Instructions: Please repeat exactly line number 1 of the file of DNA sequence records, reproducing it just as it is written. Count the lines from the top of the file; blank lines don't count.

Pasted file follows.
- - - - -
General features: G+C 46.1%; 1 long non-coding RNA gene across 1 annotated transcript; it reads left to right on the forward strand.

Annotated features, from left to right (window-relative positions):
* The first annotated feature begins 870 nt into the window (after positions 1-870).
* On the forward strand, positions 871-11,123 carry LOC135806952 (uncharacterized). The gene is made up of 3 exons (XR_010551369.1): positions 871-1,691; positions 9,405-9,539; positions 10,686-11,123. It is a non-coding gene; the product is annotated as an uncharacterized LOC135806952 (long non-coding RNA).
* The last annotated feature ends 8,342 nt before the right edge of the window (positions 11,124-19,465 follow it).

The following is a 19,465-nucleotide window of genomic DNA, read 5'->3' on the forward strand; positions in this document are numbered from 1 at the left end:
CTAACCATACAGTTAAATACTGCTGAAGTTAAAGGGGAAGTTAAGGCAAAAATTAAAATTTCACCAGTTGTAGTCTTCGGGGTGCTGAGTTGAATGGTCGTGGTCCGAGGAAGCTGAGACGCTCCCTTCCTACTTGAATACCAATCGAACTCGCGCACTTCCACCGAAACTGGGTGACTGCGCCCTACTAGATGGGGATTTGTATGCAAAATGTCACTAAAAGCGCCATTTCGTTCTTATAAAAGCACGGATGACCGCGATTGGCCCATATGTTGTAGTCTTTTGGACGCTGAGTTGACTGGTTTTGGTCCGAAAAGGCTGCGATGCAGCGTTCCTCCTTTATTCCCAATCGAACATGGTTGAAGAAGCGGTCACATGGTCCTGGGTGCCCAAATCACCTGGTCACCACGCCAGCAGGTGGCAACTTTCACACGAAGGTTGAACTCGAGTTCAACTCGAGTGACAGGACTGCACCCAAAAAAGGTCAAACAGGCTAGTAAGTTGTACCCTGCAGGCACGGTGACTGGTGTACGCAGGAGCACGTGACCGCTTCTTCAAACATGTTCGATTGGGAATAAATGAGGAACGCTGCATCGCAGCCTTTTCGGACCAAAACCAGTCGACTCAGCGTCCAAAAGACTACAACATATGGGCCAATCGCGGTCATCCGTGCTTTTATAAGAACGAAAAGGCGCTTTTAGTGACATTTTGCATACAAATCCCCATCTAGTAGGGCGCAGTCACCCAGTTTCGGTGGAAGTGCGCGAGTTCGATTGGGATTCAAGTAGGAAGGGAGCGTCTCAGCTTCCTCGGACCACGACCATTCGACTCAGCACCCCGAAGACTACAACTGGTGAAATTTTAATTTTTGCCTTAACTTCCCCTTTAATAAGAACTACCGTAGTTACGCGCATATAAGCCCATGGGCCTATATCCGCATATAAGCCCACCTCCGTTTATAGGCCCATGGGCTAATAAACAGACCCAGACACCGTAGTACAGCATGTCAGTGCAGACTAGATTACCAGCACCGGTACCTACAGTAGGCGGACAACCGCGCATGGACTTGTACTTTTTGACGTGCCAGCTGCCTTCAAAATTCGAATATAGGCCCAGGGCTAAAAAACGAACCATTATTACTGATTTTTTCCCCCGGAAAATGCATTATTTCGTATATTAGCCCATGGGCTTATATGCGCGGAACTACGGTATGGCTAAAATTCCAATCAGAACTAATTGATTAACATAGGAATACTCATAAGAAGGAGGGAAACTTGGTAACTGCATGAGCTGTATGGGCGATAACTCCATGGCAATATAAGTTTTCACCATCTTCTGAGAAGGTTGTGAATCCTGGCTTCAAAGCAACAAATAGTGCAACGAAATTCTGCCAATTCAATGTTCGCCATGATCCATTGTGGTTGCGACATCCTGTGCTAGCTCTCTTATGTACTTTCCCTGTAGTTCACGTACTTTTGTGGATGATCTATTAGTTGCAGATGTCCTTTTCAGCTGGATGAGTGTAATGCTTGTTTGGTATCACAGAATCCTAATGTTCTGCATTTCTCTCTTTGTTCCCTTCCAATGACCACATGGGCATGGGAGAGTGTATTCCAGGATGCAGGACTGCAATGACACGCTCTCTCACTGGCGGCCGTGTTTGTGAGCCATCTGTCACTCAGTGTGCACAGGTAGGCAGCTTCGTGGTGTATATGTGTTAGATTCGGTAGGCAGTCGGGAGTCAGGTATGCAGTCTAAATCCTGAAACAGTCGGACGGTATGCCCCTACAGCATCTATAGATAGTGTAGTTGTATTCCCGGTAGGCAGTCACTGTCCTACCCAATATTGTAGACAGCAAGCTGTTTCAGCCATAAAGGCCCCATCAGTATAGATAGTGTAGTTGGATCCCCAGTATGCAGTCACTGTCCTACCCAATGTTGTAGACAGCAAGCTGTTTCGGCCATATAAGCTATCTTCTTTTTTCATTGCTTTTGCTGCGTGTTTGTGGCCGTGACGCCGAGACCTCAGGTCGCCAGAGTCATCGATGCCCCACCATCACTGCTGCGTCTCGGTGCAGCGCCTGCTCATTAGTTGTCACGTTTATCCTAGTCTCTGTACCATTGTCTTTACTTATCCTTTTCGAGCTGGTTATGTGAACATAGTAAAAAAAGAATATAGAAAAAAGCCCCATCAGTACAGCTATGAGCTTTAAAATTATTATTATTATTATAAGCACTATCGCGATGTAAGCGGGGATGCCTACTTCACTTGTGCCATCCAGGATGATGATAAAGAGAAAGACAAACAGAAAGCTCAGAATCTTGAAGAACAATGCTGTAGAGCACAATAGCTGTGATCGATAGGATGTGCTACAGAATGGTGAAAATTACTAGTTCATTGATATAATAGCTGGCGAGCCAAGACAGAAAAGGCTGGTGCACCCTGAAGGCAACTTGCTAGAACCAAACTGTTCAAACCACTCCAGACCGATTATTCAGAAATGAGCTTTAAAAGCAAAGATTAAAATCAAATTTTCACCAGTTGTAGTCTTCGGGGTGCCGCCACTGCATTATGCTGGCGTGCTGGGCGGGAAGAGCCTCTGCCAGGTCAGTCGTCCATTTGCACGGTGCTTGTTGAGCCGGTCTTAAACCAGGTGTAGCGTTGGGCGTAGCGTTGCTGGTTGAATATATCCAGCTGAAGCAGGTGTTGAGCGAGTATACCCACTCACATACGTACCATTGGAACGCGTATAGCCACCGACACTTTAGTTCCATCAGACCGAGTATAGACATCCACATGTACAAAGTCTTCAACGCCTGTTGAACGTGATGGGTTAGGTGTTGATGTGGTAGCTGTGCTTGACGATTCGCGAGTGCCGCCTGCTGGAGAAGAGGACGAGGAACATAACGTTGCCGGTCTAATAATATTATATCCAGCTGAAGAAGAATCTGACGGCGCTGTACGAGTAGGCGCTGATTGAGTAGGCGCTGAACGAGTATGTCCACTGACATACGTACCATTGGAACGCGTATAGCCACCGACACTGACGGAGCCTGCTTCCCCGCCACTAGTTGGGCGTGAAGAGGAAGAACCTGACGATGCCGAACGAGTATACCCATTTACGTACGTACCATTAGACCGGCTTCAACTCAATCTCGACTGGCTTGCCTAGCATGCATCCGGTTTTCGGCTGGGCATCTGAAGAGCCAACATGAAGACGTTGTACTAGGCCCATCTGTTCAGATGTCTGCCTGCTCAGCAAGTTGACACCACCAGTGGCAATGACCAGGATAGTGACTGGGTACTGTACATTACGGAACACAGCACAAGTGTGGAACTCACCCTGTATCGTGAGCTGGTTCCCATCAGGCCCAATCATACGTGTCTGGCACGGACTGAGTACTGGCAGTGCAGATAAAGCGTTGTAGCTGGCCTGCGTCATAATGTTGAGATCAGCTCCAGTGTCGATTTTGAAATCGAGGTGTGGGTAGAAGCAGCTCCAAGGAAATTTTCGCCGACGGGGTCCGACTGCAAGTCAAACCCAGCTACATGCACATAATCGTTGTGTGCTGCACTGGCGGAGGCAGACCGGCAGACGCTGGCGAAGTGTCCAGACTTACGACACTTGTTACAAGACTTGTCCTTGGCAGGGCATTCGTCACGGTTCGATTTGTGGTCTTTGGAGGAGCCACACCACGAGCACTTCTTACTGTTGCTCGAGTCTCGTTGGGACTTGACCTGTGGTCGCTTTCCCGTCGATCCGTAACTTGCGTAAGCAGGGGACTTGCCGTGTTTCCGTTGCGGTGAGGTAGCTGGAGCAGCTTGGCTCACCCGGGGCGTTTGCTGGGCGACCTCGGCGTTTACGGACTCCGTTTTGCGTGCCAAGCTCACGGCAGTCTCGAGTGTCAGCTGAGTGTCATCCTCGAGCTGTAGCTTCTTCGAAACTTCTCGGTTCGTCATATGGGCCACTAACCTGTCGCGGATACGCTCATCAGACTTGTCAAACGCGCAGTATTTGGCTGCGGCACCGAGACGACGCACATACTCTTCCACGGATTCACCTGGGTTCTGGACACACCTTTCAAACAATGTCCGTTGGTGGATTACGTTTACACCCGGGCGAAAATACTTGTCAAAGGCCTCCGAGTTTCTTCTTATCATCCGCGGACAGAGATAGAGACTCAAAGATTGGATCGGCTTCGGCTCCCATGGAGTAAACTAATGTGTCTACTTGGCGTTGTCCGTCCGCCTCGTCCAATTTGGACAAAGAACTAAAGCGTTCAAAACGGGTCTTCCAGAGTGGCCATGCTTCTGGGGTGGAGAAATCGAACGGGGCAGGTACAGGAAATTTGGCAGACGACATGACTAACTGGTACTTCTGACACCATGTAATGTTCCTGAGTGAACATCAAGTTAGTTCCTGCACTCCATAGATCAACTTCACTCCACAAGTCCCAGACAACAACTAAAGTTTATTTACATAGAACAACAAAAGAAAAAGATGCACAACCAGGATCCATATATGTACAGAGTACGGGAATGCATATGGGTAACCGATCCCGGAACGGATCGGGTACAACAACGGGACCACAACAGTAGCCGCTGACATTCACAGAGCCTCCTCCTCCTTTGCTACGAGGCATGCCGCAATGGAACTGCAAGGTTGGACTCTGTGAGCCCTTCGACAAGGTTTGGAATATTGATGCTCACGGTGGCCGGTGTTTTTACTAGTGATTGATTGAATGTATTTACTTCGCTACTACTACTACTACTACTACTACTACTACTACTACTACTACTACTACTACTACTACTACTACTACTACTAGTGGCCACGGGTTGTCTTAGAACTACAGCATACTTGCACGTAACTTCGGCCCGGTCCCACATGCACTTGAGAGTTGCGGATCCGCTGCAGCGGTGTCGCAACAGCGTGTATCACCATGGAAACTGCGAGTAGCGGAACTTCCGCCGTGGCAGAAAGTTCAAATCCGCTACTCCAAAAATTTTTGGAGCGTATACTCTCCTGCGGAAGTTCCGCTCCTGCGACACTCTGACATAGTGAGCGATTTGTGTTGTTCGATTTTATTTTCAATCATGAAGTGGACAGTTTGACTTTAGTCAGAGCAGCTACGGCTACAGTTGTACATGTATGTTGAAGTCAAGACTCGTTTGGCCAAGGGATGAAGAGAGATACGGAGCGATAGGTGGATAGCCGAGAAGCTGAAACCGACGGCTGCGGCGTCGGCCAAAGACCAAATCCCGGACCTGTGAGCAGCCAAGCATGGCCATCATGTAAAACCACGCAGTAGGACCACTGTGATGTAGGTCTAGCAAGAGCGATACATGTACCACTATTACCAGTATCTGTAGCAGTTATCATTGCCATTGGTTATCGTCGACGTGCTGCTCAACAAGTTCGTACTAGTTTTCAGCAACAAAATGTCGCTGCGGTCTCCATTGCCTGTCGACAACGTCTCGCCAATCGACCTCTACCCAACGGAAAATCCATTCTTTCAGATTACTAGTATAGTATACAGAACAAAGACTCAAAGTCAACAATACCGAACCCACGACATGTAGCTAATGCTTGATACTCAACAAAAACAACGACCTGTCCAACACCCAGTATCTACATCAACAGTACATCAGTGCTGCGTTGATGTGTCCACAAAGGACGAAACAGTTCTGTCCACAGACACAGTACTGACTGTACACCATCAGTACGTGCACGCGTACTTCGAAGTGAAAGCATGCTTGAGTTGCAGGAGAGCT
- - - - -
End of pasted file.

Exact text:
General features: G+C 46.1%; 1 long non-coding RNA gene across 1 annotated transcript; it reads left to right on the forward strand.